Damian “Jr. Gong” Marley

Damian “Jr. Gong” Marley

Halfway Tref

Motown

Composer/diarist Ned Rorem once said (in front of Paul Valery’s son) that the children of geniuses are always disappointing because there is no way in hell they can ever approach the brilliance of their progenitors. And, just as I hope Steffi Graf and Andre Agassi’s child never touches a tennis racket, I often wish Bob Marley’s children had never picked up an instrument or sung a note. Now, in all fairness to geniuses’ children, expectations are just too high for them to not fail. Just look at Julian Lennon. However, Sean Lennon’s Cibo Matto is fun and Femi Kuti is doing a great job tweaking his father’s sound for today’s audience. However, Femi has creds, having played in Pop’s band for years, and Sean’s music nowhere approaches his dad’s sound. It’s the pretenders to the throne, like Julian and Ziggy, I find especially annoying.

Much to his credit, Damian (despite calling himself “Jr. Gong” — somebody slap his ass) doesn’t try to fill his father’s gargantuan roots shoes. Instead, the little Marley goes the dancehall route. He and brother Stephen have done everything in their power to create an enjoyable album, calling in such talents as Treach (from Naughty By Nature), “Mr. Fire” himself Capleton, Eve, Yami Bolo, Bounty Killer, and the legendary Bunny Wailer. And there is some cool music here — like “Give Dem Some Way,” “Educated Fools,” and “It Was Written.” And I can see a modicum of cross-over appeal (especially with the salsa/dancehall cut, “She Needs My Love”).

However, the genius trap has been sprung. St. Bob will always be the king of reggae — until Haile Selassie himself descends from the Amhara heavens to cut an album. Damian, however, is so far from the dancehall throne he’d need Hubbell to see it. Halfway Tref is enjoyable but too far away from being unique and all the way disposable. I admire his attempt to step out of Daddy’s immense shadow (which is oftentimes impeded by Stephen’s constant cameos, sounding “Bob Lite”), but he would be better able to do so if he would become, say, an accountant.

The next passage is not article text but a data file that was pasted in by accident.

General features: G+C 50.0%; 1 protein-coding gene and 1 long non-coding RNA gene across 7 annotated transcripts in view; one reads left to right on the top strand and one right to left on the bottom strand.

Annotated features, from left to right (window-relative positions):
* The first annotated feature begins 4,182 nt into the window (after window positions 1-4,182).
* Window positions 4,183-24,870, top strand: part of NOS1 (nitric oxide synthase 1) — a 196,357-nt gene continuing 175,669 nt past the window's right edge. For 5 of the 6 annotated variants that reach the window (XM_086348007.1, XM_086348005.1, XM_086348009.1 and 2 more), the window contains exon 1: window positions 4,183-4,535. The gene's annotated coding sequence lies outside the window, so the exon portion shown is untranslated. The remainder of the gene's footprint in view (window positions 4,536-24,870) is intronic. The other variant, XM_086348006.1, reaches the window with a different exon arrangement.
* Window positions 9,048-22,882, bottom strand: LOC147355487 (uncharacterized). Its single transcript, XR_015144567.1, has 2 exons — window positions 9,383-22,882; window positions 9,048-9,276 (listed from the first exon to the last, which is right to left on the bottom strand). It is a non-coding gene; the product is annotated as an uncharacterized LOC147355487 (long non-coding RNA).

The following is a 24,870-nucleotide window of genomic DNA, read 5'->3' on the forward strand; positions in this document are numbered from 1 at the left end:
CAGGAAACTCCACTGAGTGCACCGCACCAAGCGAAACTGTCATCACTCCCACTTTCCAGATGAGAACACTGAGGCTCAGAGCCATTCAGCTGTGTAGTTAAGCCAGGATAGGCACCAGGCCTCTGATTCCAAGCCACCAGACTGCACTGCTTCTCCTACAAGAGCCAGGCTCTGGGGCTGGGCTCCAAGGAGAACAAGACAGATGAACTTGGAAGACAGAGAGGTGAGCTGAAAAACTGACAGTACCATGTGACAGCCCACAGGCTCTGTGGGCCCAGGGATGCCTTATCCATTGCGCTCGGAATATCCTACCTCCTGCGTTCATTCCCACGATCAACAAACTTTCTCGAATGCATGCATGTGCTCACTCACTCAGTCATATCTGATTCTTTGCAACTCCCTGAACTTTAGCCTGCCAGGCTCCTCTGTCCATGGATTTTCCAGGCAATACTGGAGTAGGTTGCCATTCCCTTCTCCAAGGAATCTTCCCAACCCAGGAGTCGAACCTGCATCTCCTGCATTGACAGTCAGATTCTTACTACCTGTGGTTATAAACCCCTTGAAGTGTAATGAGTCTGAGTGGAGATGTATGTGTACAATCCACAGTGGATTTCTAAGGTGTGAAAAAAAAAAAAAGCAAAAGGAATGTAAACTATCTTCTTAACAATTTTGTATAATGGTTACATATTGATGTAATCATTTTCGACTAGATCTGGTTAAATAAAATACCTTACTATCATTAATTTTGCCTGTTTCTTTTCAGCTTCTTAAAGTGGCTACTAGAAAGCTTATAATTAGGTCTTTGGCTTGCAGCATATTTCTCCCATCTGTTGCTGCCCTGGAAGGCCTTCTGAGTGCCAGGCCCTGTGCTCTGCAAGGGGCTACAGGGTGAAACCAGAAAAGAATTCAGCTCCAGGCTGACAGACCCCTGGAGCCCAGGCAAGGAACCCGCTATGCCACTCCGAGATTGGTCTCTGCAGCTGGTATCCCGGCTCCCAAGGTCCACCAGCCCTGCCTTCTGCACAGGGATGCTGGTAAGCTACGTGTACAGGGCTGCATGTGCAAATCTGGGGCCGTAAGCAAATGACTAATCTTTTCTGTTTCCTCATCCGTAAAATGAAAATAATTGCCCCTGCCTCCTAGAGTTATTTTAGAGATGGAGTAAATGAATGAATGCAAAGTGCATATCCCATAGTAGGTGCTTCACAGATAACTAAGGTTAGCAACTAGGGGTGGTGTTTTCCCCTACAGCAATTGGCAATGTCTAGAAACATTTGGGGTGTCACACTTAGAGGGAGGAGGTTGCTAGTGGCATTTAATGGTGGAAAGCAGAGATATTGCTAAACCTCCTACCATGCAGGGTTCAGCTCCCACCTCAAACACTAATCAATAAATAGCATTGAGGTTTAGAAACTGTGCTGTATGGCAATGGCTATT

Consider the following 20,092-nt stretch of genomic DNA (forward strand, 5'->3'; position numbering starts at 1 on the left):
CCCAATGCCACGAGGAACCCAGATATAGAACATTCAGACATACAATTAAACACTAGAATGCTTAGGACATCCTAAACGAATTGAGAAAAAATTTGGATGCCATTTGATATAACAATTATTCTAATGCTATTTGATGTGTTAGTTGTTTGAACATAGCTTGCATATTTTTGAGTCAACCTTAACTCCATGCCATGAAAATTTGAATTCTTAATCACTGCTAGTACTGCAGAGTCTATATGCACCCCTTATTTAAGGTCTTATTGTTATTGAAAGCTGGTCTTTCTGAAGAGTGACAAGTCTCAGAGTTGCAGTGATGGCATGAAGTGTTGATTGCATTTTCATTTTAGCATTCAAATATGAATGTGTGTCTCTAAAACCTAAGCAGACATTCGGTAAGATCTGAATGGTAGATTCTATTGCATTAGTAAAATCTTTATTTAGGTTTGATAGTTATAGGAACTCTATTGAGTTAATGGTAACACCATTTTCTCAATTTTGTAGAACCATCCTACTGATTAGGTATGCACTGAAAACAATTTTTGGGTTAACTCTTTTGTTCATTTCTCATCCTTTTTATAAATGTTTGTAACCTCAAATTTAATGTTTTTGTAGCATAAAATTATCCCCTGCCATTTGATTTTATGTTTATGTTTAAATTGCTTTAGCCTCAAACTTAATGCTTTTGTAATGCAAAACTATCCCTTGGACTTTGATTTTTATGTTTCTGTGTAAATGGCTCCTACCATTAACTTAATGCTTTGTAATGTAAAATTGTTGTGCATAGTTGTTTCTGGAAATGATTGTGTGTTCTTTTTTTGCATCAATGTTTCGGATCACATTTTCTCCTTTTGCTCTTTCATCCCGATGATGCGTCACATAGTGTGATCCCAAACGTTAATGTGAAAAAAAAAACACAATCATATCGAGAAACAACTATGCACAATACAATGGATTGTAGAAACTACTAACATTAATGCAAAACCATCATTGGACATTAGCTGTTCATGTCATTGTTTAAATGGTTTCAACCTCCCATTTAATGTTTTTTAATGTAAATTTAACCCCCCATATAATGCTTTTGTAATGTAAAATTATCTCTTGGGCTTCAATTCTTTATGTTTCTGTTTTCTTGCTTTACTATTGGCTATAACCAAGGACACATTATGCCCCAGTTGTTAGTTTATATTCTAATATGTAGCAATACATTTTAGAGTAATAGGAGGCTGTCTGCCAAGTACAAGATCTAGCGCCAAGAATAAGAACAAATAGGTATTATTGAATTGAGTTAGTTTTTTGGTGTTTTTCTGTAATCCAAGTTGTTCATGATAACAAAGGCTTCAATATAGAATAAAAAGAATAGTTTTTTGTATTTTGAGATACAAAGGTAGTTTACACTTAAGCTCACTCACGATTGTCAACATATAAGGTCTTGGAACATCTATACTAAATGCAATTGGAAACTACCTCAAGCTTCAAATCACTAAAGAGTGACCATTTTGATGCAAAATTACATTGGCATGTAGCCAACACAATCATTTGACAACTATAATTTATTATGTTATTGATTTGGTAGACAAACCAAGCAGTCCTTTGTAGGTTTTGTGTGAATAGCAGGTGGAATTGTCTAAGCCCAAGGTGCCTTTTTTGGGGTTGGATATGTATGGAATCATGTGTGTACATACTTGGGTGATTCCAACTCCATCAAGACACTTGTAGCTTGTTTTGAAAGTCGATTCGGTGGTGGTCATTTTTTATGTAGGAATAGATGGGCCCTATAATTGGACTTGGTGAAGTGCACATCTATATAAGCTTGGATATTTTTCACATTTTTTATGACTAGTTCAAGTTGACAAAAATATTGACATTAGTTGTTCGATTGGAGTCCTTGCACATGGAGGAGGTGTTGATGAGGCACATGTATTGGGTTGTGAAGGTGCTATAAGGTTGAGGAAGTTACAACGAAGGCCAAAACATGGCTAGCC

Motown Records: http://www.motown.com • Ghetto Youths: http://www.ghettoyouths.com • Damian Marley: http://www.damianmarleymusic.com

Leave a Comment

Your email address will not be published. Required fields are marked with *

Cancel reply

Recently on Ink 19...

  • Gary Wittner
    Gary Wittner

    Too Modern for Me. (Invisible Music Records) Review by Stacey Zering.

  • Willard Gayheart & Friends
    Willard Gayheart & Friends

    At Home in the Blue Ridge (Blue Hens Music). Review by Carl F. Gauze.

  • Alex McArtor
    Alex McArtor

    Touch/Are You Alone (Bigmac Records). Review by Stacey Zering.

  • Superstar
    Superstar

    Sex, drugs, adultery, murder and finally, redemption – it’s all intertwined in the tale of Trent Davis, the “star” of author Christopher Long‘s latest, Superstar.

  • Moloko Plus
    Moloko Plus

    Moloko Plus is a monthly experimental music event in Orlando, Florida.

  • General Magic
    General Magic

    General Magic invented the smart phone in 2002, but just couldn’t get it to market. That’s just how they rolled.

  • Blue October
    Blue October

    Alternative 90s rockers Blue October rolled into Central Florida for a two-night run at House of Blues, and Michelle Wilson was blown away.

  • Pahokee
    Pahokee

    Pahokee produces sugar cane and poverty, but some the brighter students might make it to the big time with a college degree and a new zip code.

  • Sumo Princess
    Sumo Princess

    When An Electric Storm. (Educational Recordings) Review by Bob Pomeroy.

  • Laura Valle
    Laura Valle

    Charismatic. Review by Stacey Zering.

From the Archives